Salivating like a kid asking his dad if they can stop for ice cream on the drive home, Peterson turned to head athletic trainer Eric Sugarman.
"He had a look on his face like, 'I know what you want to do,' " Peterson said.
Permission granted, Peterson took the brace off his left knee and jumped in line with the rest of the running backs and wide receivers.
"I finished in first place," he said.
Roughly four months into his post-surgical rehabilitation from the torn anterior cruciate and medial collateral ligaments he suffered in a game last Dec. 24 against the Washington Redskins, Peterson is still plenty fast. He's exercising without pain or problems and ahead of the average pace for this injury recovery.
That doesn't mean he's assured of being in the backfield when the Vikings start the regular season Sept. 9, no matter how determined his mind or how supernatural his body might be.
"I'm not going to say with certainty that Adrian is going to play in our first game," Sugarman said. "That wouldn't be fair to me or to him or to this organization. That's a long way off from now, and we certainly have a long road to get to that point."
Peterson, though, left no doubt. One of the most optimistic and confident players in the NFL, Peterson said he's set on playing from the start -- and not in a limited role. "Full throttle," was his prediction.
"I'll be disappointed if I'm not," Peterson said.
So the Vikings must be able to find the balance between caution toward their franchise player's long-term health and acknowledgment of Peterson's unique healing ability and physical skill.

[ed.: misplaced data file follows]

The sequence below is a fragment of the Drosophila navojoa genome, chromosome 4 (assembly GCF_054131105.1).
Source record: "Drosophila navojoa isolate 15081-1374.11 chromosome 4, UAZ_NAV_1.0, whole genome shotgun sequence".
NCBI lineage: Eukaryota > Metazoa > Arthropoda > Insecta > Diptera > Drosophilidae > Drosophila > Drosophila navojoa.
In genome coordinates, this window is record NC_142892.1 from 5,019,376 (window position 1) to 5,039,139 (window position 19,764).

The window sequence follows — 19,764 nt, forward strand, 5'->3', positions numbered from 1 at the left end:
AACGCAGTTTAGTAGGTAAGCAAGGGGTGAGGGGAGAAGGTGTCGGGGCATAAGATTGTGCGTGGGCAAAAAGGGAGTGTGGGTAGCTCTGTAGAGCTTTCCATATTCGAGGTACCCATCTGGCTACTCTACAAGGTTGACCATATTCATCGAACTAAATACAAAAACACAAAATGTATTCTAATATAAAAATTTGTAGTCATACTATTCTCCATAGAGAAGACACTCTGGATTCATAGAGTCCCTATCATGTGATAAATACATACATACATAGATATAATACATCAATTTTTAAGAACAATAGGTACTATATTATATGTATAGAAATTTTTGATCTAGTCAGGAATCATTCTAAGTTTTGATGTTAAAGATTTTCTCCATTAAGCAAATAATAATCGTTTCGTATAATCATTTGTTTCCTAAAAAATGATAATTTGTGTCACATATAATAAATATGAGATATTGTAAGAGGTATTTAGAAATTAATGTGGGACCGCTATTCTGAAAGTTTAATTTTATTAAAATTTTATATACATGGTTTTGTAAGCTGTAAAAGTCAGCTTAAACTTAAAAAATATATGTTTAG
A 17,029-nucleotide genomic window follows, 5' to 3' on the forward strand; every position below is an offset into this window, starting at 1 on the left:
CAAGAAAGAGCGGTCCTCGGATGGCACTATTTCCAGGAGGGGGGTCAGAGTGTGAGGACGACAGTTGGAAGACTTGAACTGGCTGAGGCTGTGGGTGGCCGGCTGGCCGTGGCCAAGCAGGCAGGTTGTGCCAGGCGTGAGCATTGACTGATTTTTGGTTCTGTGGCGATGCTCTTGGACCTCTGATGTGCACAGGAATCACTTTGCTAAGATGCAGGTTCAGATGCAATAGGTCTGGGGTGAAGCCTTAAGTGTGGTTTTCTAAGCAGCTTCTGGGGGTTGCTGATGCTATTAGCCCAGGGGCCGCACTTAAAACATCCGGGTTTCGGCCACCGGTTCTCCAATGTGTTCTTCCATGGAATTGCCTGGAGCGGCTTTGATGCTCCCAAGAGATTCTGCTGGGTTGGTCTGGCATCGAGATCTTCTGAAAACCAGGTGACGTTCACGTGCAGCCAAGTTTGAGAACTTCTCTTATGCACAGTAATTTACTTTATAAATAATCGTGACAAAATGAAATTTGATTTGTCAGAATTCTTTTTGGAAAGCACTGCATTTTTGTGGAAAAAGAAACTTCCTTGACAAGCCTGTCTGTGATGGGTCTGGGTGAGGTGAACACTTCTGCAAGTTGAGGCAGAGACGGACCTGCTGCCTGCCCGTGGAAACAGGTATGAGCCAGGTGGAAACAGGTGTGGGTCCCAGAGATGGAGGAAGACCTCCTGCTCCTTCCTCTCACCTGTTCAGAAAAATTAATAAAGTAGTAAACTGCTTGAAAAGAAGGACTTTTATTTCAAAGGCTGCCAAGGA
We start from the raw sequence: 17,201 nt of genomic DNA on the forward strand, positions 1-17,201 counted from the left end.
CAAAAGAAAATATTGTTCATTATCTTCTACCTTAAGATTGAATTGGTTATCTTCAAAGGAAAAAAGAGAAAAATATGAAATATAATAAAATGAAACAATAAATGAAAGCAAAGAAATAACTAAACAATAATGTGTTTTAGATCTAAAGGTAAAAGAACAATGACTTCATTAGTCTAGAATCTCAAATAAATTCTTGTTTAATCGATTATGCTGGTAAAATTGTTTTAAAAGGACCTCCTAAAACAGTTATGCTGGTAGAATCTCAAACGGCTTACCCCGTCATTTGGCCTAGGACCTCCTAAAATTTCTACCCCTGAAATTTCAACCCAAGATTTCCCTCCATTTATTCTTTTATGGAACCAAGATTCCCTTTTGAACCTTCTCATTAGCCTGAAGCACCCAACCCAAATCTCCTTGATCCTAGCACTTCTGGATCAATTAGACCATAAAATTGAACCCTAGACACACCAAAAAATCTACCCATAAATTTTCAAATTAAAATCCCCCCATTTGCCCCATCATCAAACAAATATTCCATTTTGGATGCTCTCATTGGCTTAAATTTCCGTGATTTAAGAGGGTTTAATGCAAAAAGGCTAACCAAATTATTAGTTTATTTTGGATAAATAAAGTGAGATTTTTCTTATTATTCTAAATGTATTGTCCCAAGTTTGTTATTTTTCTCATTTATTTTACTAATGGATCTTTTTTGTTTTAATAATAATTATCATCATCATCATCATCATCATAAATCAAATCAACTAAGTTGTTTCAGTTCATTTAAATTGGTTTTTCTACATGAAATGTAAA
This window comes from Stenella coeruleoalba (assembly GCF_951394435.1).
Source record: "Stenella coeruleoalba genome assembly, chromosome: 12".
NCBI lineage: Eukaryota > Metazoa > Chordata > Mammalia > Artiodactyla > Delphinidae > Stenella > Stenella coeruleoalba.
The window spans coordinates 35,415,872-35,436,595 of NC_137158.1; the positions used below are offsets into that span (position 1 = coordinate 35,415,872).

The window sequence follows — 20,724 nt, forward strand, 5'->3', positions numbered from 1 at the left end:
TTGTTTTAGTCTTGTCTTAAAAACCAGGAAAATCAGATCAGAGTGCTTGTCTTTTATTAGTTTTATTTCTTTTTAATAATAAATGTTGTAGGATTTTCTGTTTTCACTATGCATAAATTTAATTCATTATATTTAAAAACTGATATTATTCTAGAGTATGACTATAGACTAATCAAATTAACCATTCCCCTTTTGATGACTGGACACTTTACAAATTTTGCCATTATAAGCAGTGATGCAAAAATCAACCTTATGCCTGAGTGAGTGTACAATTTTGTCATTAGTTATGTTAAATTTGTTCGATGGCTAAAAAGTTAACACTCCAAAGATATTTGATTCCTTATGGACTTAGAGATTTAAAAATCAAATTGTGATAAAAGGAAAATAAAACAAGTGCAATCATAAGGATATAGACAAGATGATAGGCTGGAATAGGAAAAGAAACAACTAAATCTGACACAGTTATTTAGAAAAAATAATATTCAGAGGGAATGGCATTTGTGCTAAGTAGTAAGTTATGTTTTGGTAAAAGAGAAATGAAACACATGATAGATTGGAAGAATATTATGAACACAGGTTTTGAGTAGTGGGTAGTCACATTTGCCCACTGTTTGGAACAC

"My whole life, I've been setting my goals and pushing forward. I've been successful with doing that. I've been smart. Don't get me wrong. I've been smart about the process," Peterson said.
Said Sugarman: "He realizes now that there's too much to lose by doing something foolish."
The Vikings opened part of Peterson's regular rehab drills to the media on Wednesday, with more than three-dozen reporters and photographers watching him run around at the indoor field at Winter Park. Peterson had the operation on Dec. 30, and Sugarman said he's now safe for any activity. The current goal is to restore function, comfort and confidence in the knee and to bring his conditioning back to normal.
Peterson estimated his explosiveness is at about 50 percent. His ability to change direction and speed ahead out of a cut will be the last and most critical piece of his recovery. For now, at least, he said his confidence is "light years" ahead of where it was four months ago.
There's no plan for exactly when he can put pads on and practice with the team once normal practices begin later this summer and, Sugarman said, no point in putting a timetable on how long he'll need between his first practice and clearance to play in a real game.
They're not wasting any time, though, as evidenced by Wednesday's drills.
Sugarman rolled him a soccer ball as he shuffled from side to side in a basketball defense pose and tossed it back. Then Peterson ran around in a circle before practicing his explosion out of a pivot. He ran with a slight limp the width of the field. Then he high-jumped onto stacks of boxes. The rapid-fire pace of the activities left Peterson needing a rest, and Sugarman teased him about stalling.
If there's any let up, well, the return to elite running back status can only take longer.
"Those guys know my limit, and they push me to it," Peterson said.
Vikings general manager Rick Spielman said the decision to release veteran kicker Ryan Longwell dated to the team's postseason roster evaluation in January. After drafting Blair Walsh last month, the Vikings let Longwell go to give him as much time as possible to find another team. ... Free agent LB Rocky McIntosh worked out for the team on Tuesday but didn't sign. Spielman said he'll continue to monitor McIntosh, who spent the past six seasons with the Washington Redskins. ... Asked for his reaction to the stiff punishment levied by the league on members of the New Orleans Saints who took part in the illegal cash-for-hits program: "Bet it won't happen again," Peterson said.